I learned to keep score when I was in high school, and at this point I have a hard time watching a baseball game without a scorecard in my hands. Here are a few that I’ve used over the years.
Vertical scorecard, 2009
This is one I’ve used for the last few seasons. It’s a vertical design that can accommodate up to 13 innings. There are spots for 10 pitchers for each team, and three batters per spot in the order. It also lets you keep track of the bullpens & benches as well as the defensive lineup in the field. There is also plenty of room for notes on the back.
If you like to total up stats at the end of the game, this scorecard probably isn’t for you. There’s room to note the final linescore on the front and record the winning and losing pitchers, but not much else.
Here’s the scorecard in PDF format, created from scanning a blank paper copy. The original file was made in QuarkXpress, but I no longer have it.
Updated vertical scorecard, 2013
Here’s a re-design of the scorecard above (PDF format.) I enlarged the spaces to write in the batters’ names, but it came at the cost of one of the three lines per spot in the batting order. It works out really nicely for games played using the DH rule. (Here’s a version for National League games with three lines per batting order spot.)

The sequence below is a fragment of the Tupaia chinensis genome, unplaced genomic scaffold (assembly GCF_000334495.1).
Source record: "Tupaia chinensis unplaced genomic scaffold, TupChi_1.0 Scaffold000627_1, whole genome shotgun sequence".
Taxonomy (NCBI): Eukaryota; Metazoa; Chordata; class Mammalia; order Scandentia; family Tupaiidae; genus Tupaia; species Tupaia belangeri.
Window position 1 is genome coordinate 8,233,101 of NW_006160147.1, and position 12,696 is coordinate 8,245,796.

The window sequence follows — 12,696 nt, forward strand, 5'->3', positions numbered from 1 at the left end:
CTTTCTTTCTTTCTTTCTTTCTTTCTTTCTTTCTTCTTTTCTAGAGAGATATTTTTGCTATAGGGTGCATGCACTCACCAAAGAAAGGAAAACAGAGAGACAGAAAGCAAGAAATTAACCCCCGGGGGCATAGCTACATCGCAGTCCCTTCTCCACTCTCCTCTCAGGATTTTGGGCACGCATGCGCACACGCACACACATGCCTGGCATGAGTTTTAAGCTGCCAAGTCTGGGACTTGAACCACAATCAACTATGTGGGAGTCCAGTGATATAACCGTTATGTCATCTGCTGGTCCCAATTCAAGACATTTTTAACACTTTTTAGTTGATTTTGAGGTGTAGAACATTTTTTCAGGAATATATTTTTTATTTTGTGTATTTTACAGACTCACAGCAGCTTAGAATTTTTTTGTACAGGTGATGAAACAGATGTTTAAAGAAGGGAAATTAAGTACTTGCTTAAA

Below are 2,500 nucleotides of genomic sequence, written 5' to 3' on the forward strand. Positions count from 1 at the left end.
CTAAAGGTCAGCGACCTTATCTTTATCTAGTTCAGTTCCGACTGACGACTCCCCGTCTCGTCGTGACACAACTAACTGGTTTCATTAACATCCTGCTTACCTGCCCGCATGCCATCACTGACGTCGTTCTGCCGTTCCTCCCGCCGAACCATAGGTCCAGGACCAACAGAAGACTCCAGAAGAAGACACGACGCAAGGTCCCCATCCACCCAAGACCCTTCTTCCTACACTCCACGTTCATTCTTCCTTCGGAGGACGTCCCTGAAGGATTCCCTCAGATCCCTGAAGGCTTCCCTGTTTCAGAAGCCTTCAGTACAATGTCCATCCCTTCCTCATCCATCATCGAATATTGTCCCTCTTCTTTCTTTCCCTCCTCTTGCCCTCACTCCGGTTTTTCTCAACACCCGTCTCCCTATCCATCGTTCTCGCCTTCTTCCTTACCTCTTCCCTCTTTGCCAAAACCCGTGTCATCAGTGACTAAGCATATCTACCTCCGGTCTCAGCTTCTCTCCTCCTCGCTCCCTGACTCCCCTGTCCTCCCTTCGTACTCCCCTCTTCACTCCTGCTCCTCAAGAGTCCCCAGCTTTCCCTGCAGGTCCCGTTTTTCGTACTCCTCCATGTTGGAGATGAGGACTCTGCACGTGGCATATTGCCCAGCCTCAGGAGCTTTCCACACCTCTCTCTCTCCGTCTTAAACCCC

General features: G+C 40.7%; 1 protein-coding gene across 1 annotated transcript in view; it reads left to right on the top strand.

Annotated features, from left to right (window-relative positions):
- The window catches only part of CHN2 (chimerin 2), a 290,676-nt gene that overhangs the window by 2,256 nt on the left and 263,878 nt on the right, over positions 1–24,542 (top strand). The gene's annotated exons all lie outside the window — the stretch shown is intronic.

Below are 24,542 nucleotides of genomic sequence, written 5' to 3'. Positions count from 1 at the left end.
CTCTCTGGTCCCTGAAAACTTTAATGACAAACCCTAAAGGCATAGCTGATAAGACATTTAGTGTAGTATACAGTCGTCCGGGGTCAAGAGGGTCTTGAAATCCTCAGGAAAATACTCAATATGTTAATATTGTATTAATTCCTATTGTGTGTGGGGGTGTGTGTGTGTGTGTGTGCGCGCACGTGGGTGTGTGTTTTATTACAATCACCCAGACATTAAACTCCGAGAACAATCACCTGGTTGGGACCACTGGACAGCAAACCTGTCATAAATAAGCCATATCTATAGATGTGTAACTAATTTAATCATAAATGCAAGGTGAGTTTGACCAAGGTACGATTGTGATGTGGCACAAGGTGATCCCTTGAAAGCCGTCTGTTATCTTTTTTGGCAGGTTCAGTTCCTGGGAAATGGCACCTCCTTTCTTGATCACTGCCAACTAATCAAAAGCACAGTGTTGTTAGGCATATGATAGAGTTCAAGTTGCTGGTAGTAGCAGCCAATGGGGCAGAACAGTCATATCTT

This scorecard was created in Adobe InDesign.
Horizontal scorecard, 2013
Here’s a horizontal format scorecard that accommodates ten innings. There are spots for 12 pitchers per team and three batters per lineup spot. It also lets you keep track of the bullpens & benches, and there are boxes to allow you to keep track of the count when the ball is put into play. There is also a small amount of room for notes on the back.
I have not actually used the horizontal scorecard yet; it was really more of a project to work on while getting some experience with Adobe InDesign.